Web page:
“Male Privilege Doesn’t Lift the Social Status of All Men in the Same Way”: Trans Masculine Individuals’ Lived Experiences of Male Privilege in the United States

Zakary A. Clements, Brittany N. Derr, Sharon S. Rostosky

Research output: Contribution to journalArticlepeer-review

2 Scopus citations

Abstract

Masculinities and male privilege may be experienced differently by individuals depending on their intersecting identities, including identities related to gender, race, and sexuality. Trans masculine individualsin the United States may be important informants about the experience of male privilege because their uniquepsychosocial experiences and gender identity development in a patriarchal society allow observation, insight,and critical reflection not available to cisgender people. Using a standpoint theoretical framework, weexplored the lived experiences of male privilege as described by trans masculine individuals (N = 227,M = 26.97, SD = 6.90) who responded to an open-ended prompt on a larger online survey. Using thematicanalysis, the research team identified five themes that summarized participants’ perceptions: (a) I feel safer;(b) I am assumed to be competent; (c) I am free of traditional female gender role expectations; (d) I am “one ofthe boys”; and (e) I don’t experience male privilege. Participants’ attributed their experiences to others’perceptions of their masculine appearance, gender expression, and gender role performance. Theseexperiences involved psychosocial costs as well as benefits, most notably changes in relationships withwomen and important communities of support. Some participants noted that their other marginalizedidentities such as race and sexuality attenuated their experiences of male privilege.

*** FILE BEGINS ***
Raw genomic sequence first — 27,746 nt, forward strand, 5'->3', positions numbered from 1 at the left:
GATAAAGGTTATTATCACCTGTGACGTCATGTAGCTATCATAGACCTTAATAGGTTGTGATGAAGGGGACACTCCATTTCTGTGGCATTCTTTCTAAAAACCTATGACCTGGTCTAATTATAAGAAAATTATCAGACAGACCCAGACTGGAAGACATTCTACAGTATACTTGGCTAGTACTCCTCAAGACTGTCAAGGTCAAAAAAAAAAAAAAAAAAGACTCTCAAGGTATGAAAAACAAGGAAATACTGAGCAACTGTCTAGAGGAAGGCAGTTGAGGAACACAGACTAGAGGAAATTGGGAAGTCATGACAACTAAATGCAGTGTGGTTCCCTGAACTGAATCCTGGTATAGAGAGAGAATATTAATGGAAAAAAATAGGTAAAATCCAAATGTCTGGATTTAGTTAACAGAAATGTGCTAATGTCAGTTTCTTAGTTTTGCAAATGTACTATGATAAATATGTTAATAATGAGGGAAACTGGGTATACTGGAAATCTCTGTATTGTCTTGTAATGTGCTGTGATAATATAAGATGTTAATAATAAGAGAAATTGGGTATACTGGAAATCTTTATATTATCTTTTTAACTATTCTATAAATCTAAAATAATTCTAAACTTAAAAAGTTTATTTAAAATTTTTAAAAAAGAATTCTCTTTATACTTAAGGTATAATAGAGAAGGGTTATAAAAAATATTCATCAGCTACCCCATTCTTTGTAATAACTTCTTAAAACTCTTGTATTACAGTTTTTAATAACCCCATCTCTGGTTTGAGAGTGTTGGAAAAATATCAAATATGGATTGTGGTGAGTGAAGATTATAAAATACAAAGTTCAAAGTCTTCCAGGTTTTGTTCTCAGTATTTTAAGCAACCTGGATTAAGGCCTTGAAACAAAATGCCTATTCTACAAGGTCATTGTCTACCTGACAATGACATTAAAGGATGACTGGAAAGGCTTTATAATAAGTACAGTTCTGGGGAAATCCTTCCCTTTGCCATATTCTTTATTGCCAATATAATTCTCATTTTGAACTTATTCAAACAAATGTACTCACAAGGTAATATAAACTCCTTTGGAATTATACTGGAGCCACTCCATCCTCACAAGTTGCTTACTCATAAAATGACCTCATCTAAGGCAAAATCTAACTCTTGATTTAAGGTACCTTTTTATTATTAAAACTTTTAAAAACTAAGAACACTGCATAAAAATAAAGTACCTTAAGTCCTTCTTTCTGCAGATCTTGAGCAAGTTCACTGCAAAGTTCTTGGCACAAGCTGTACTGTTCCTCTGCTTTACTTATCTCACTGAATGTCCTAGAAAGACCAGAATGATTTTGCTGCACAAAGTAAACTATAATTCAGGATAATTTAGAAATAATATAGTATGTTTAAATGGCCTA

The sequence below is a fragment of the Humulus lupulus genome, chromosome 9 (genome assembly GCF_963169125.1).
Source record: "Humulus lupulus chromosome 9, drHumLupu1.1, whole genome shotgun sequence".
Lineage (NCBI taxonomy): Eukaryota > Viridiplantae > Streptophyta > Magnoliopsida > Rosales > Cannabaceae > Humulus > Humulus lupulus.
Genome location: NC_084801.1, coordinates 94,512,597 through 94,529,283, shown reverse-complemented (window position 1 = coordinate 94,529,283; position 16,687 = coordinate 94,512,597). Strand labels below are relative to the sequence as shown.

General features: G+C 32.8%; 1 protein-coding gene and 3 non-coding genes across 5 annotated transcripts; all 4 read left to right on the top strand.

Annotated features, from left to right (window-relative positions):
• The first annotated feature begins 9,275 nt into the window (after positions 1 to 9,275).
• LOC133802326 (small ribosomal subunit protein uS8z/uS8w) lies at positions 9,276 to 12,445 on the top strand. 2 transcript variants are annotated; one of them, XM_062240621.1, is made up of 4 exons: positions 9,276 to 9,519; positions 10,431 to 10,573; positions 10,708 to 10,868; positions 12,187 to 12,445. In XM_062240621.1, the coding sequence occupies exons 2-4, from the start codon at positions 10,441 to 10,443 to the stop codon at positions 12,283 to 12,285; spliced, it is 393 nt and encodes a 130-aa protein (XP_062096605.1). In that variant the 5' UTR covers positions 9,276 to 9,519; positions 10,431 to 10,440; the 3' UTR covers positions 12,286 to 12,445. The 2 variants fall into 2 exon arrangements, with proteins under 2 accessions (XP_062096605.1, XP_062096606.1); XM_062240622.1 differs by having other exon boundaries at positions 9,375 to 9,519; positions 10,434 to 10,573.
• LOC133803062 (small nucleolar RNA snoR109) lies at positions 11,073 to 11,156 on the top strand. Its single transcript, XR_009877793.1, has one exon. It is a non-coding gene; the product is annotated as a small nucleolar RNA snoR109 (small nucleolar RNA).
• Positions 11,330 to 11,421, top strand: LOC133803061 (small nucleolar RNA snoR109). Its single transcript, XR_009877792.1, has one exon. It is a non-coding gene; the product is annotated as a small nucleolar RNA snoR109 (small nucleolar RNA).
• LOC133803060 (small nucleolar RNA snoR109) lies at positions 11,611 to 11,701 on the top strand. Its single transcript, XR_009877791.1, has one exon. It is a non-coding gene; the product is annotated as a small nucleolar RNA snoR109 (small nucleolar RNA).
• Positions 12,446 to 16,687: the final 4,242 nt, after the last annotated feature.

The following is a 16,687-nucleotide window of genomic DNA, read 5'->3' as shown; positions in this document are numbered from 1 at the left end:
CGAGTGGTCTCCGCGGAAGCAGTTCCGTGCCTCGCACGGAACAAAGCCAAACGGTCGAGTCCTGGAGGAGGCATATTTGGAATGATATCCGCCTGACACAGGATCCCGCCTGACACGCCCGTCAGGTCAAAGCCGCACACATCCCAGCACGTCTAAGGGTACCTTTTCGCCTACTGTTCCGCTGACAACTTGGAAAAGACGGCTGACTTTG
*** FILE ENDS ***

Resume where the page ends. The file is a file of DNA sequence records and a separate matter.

Original languageEnglish
Pages (from-to)123-132
Number of pages10
JournalPsychology of Men and Masculinity
Volume23
Issue number1
DOIs
StatePublished - 2022

Bibliographical note

Funding Information:
The data that support the findings of this study are available on request from the corresponding author. The data are not publicly available due to privacy or ethical restrictions

Publisher Copyright:
© 2021 American Psychological Association

Keywords

  • Male privilege
  • Masculinity
  • Thematic analysis
  • Trans masculinity
  • Transgender

ASJC Scopus subject areas

  • Gender Studies
  • Social Psychology
  • Applied Psychology
  • Life-span and Life-course Studies

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